The San Juan Island military standoff was largely the product of the efforts of Paul Kinsey Hubbs, Jr., the U.S. Deputy Inspector of Customs on San Juan Island. Hubbs had lived an interesting life prior to his arrival on the island. He was born in September 1832, most likely in Philadelphia (though some reports claim Maryland), and spent much of his childhood in France during a period when his father had been a U.S. diplomat. His teenage years were spent in California in the midst of the goldrush era. And in 1853, he travelled to the north coast of British Columbia (then New Caledonia), where he claimed to have lived with the Haida for about three years, including taking one or more wives and participating in war parties (if his stories are to be believed). 

 

Hubbs returned to Washington Territory in 1856 and joined the U.S. Army, serving as a scout because of the skills he had reputedly learned living with the Haida. But in 1858, he accepted the posting on San Juan Island, largely a figurehead position to secure an official U.S. presence on the island. It was a quiet and lonely posting, until 1859, when the shooting of a Company boar by a U.S. settler created a minor disturbance and a threat of arrest by British authorities. Hubbs saw an opportunity to advance U.S. interests, and caused the settlers to sign a petition to the U.S. Army requesting assistance. On July 26, 1859, U.S. Army Company C, under the leadership of Captain George Pickett, landed on the island, commencing what is often referred to as the “Pig War of San Juan Island.”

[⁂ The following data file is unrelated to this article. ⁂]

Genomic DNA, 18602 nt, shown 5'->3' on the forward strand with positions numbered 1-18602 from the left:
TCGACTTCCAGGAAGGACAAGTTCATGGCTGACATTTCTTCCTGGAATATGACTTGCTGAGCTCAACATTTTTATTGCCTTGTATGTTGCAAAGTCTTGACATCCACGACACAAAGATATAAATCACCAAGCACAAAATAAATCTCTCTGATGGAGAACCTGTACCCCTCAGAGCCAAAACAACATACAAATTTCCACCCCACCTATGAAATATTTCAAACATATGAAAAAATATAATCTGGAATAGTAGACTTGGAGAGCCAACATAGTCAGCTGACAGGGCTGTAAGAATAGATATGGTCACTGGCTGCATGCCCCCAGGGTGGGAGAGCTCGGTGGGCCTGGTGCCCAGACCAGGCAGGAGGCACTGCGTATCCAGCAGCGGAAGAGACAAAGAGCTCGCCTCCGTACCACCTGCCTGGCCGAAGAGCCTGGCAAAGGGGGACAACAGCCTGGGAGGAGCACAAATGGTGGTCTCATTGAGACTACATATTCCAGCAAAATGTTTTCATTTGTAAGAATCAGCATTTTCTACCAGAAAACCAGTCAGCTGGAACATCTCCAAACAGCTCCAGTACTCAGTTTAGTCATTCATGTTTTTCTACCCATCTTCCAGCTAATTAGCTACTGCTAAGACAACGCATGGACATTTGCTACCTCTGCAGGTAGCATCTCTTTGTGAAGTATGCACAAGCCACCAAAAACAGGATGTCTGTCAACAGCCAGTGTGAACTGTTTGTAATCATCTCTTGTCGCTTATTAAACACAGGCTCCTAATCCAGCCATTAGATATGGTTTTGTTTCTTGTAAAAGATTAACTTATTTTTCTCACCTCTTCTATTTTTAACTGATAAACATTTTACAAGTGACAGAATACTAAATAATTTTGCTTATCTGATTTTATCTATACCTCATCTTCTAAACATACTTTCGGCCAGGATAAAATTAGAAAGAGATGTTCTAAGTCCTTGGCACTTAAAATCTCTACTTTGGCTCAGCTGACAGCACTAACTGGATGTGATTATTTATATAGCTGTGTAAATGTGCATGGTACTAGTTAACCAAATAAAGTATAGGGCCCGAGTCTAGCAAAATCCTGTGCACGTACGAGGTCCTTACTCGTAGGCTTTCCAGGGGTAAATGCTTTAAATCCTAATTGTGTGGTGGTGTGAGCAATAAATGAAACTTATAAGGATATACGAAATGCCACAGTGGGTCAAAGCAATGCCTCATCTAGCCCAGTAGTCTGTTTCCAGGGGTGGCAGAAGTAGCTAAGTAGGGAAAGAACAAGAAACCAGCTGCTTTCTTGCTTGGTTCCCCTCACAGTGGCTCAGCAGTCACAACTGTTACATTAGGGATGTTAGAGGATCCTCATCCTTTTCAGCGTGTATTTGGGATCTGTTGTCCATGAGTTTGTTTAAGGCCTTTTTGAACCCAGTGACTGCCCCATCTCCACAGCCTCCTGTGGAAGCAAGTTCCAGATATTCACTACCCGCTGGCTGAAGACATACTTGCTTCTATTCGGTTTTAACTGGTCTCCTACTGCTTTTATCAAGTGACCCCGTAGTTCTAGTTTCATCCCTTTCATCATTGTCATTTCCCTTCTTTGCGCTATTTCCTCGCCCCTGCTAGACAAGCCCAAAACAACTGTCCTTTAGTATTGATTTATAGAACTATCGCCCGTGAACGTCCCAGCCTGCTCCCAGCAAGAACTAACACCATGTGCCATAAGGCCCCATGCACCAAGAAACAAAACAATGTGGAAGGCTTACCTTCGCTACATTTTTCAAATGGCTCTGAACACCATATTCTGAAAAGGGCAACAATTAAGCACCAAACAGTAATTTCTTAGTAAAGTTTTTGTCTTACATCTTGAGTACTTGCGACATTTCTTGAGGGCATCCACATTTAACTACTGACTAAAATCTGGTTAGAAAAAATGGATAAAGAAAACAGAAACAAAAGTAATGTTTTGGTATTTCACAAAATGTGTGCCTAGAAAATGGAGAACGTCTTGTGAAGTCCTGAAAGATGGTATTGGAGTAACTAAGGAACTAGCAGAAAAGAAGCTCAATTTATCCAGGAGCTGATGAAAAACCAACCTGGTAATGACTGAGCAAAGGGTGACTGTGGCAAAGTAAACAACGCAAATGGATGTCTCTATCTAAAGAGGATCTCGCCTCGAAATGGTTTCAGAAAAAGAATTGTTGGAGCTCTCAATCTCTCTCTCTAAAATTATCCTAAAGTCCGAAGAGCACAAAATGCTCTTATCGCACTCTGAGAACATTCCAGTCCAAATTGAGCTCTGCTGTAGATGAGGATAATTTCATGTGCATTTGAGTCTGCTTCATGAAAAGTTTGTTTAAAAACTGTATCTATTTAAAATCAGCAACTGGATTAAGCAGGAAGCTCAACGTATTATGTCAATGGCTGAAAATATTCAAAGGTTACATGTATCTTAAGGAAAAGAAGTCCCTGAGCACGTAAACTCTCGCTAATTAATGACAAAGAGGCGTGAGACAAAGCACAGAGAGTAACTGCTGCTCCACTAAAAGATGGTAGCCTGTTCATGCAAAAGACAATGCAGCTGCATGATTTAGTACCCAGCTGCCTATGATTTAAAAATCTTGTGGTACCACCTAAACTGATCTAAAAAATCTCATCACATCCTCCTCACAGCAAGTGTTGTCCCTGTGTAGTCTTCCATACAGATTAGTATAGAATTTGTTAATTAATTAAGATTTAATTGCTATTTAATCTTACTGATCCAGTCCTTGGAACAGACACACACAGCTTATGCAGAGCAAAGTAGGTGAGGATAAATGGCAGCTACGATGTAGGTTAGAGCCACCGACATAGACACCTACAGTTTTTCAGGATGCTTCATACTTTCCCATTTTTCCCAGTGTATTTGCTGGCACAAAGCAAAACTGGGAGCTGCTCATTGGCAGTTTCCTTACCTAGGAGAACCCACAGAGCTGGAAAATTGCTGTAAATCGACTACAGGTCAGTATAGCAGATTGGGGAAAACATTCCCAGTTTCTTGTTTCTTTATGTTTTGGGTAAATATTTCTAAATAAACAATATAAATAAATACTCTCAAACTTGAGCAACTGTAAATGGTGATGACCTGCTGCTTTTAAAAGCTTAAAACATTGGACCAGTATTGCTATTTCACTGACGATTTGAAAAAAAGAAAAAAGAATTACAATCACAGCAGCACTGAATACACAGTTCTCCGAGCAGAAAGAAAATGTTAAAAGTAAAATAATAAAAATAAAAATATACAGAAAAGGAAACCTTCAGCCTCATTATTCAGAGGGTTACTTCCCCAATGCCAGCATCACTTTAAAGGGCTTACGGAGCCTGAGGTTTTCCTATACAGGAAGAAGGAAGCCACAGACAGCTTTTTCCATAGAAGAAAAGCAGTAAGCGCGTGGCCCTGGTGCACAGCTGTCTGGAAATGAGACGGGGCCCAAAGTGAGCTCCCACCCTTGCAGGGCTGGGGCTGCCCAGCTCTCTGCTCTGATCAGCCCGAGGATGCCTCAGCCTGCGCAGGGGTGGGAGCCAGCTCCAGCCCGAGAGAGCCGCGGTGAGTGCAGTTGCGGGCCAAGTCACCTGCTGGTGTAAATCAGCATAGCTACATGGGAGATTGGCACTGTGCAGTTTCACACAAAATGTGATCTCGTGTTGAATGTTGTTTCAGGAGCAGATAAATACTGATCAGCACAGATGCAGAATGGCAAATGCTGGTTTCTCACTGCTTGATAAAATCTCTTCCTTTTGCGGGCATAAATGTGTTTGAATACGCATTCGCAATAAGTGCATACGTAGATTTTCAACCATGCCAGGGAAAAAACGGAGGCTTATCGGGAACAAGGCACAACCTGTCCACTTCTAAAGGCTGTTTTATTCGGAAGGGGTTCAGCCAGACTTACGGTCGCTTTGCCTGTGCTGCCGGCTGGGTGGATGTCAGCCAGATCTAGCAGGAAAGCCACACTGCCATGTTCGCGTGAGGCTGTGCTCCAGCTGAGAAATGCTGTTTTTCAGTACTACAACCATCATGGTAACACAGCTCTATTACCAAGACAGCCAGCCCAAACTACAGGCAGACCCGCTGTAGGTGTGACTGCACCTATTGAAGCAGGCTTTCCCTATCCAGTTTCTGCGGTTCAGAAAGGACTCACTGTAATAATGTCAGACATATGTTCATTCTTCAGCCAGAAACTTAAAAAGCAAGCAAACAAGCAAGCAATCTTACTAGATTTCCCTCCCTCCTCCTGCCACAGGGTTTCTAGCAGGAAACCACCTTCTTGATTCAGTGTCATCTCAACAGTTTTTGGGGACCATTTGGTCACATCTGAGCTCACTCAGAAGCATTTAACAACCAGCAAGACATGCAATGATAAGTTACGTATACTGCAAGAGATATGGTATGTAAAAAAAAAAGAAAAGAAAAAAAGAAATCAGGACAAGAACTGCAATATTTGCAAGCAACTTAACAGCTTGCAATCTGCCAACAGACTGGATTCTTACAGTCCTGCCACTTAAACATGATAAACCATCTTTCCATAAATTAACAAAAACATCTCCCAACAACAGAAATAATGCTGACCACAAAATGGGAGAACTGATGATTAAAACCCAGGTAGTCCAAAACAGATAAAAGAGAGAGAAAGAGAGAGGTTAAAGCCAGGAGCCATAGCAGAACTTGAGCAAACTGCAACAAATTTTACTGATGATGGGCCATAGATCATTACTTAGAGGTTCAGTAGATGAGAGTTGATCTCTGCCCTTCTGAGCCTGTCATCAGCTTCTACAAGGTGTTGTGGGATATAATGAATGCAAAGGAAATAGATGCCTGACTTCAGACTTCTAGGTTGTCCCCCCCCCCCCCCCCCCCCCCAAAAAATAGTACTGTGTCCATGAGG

Hubbs’ cabin, at the time, was located a few hundred yards to the west of Bellevue Farm. It is likely that he and Flora would have met shortly after her arrival, assuming they hadn’t met before at some event in Victoria. Six months later, Flora and Hubbs were married on December 6, 1859, at Christchurch in Victoria. The announcement of their marriage was published in the Victoria Gazette and New Westminster Times as a news story, which heralded the marriage as a second peace agreement for joint occupation of San Juan Island by an American and a British subject, coming as it did on the heels of a larger joint occupation agreement between the U.S. and British governments. That same marriage announcement also somewhat cryptically suggested the potential for future conflicts that might arise within their "joint occupation" and need reference to the courts for resolution.

I.  From Childhood to Marriage